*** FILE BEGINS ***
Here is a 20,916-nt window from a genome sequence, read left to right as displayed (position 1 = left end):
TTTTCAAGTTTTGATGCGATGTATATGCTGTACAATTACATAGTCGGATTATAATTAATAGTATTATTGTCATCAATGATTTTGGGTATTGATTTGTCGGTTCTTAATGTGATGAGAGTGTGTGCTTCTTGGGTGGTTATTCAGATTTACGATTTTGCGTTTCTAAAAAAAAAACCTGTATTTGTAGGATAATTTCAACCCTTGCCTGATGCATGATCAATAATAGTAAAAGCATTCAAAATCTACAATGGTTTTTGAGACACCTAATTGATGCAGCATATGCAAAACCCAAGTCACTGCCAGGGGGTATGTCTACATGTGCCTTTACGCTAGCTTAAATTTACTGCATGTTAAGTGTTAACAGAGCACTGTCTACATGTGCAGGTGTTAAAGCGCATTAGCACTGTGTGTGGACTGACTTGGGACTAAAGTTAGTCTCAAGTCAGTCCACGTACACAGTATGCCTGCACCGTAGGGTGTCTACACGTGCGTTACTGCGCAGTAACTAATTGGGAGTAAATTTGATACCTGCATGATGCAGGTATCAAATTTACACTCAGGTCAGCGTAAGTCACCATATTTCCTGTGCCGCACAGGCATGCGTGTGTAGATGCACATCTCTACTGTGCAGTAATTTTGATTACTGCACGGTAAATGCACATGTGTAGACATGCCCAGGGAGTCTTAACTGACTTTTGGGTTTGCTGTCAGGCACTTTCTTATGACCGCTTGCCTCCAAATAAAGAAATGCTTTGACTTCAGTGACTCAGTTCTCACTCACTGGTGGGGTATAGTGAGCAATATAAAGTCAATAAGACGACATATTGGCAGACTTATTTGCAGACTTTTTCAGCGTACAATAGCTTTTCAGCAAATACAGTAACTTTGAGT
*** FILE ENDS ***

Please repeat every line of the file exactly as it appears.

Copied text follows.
Here is a 20,916-nt window from a genome sequence, read left to right as displayed (position 1 = left end):
TTTTCAAGTTTTGATGCGATGTATATGCTGTACAATTACATAGTCGGATTATAATTAATAGTATTATTGTCATCAATGATTTTGGGTATTGATTTGTCGGTTCTTAATGTGATGAGAGTGTGTGCTTCTTGGGTGGTTATTCAGATTTACGATTTTGCGTTTCTAAAAAAAAAACCTGTATTTGTAGGATAATTTCAACCCTTGCCTGATGCATGATCAATAATAGTAAAAGCATTCAAAATCTACAATGGTTTTTGAGACACCTAATTGATGCAGCATATGCAAAACCCAAGTCACTGCCAGGGGGTATGTCTACATGTGCCTTTACGCTAGCTTAAATTTACTGCATGTTAAGTGTTAACAGAGCACTGTCTACATGTGCAGGTGTTAAAGCGCATTAGCACTGTGTGTGGACTGACTTGGGACTAAAGTTAGTCTCAAGTCAGTCCACGTACACAGTATGCCTGCACCGTAGGGTGTCTACACGTGCGTTACTGCGCAGTAACTAATTGGGAGTAAATTTGATACCTGCATGATGCAGGTATCAAATTTACACTCAGGTCAGCGTAAGTCACCATATTTCCTGTGCCGCACAGGCATGCGTGTGTAGATGCACATCTCTACTGTGCAGTAATTTTGATTACTGCACGGTAAATGCACATGTGTAGACATGCCCAGGGAGTCTTAACTGACTTTTGGGTTTGCTGTCAGGCACTTTCTTATGACCGCTTGCCTCCAAATAAAGAAATGCTTTGACTTCAGTGACTCAGTTCTCACTCACTGGTGGGGTATAGTGAGCAATATAAAGTCAATAAGACGACATATTGGCAGACTTATTTGCAGACTTTTTCAGCGTACAATAGCTTTTCAGCAAATACAGTAACTTTGAGT